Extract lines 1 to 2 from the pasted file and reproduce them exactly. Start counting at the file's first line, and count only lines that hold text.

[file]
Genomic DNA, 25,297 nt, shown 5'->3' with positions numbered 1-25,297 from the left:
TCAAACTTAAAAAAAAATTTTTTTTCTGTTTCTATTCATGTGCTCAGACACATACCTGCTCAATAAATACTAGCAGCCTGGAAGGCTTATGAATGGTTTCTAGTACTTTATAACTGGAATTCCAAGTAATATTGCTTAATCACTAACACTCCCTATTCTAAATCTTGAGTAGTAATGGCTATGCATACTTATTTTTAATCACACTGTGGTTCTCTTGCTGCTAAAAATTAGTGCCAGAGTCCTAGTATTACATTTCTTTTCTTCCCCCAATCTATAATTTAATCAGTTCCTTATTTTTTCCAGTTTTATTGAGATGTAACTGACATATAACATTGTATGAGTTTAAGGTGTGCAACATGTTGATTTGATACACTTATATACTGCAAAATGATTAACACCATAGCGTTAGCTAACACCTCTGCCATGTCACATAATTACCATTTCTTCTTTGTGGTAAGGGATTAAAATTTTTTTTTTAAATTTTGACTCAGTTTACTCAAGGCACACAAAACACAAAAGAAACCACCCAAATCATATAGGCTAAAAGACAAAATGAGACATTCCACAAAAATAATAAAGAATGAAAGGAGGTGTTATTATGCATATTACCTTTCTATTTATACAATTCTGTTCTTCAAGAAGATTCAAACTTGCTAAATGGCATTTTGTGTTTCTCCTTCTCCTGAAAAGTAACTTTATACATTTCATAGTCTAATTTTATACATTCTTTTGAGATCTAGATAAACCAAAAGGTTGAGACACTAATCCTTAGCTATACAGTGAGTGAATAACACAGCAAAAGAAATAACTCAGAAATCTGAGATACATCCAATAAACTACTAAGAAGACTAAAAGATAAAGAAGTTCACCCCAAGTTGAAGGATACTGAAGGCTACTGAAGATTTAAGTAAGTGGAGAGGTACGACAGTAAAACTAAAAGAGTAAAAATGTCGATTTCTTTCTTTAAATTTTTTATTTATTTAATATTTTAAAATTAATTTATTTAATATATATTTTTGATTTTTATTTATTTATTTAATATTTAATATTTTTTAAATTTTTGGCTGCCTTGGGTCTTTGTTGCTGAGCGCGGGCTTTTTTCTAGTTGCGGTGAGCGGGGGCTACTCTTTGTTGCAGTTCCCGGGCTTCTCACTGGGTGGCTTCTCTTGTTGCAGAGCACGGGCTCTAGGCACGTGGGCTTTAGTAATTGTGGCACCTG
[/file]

Genomic DNA, 25,297 nt, shown 5'->3' with positions numbered 1-25,297 from the left:
TCAAACTTAAAAAAAAATTTTTTTTCTGTTTCTATTCATGTGCTCAGACACATACCTGCTCAATAAATACTAGCAGCCTGGAAGGCTTATGAATGGTTTCTAGTACTTTATAACTGGAATTCCAAGTAATATTGCTTAATCACTAACACTCCCTATTCTAAATCTTGAGTAGTAATGGCTATGCATACTTATTTTTAATCACACTGTGGTTCTCTTGCTGCTAAAAATTAGTGCCAGAGTCCTAGTATTACATTTCTTTTCTTCCCCCAATCTATAATTTAATCAGTTCCTTATTTTTTCCAGTTTTATTGAGATGTAACTGACATATAACATTGTATGAGTTTAAGGTGTGCAACATGTTGATTTGATACACTTATATACTGCAAAATGATTAACACCATAGCGTTAGCTAACACCTCTGCCATGTCACATAATTACCATTTCTTCTTTGTGGTAAGGGATTAAAATTTTTTTTTTAAATTTTGACTCAGTTTACTCAAGGCACACAAAACACAAAAGAAACCACCCAAATCATATAGGCTAAAAGACAAAATGAGACATTCCACAAAAATAATAAAGAATGAAAGGAGGTGTTATTATGCATATTACCTTTCTATTTATACAATTCTGTTCTTCAAGAAGATTCAAACTTGCTAAATGGCATTTTGTGTTTCTCCTTCTCCTGAAAAGTAACTTTATACATTTCATAGTCTAATTTTATACATTCTTTTGAGATCTAGATAAACCAAAAGGTTGAGACACTAATCCTTAGCTATACAGTGAGTGAATAACACAGCAAAAGAAATAACTCAGAAATCTGAGATACATCCAATAAACTACTAAGAAGACTAAAAGATAAAGAAGTTCACCCCAAGTTGAAGGATACTGAAGGCTACTGAAGATTTAAGTAAGTGGAGAGGTACGACAGTAAAACTAAAAGAGTAAAAATGTCGATTTCTTTCTTTAAATTTTTTATTTATTTAATATTTTAAAATTAATTTATTTAATATATATTTTTGATTTTTATTTATTTATTTAATATTTAATATTTTTTAAATTTTTGGCTGCCTTGGGTCTTTGTTGCTGAGCGCGGGCTTTTTTCTAGTTGCGGTGAGCGGGGGCTACTCTTTGTTGCAGTTCCCGGGCTTCTCACTGGGTGGCTTCTCTTGTTGCAGAGCACGGGCTCTAGGCACGTGGGCTTTAGTAATTGTGGCACCTG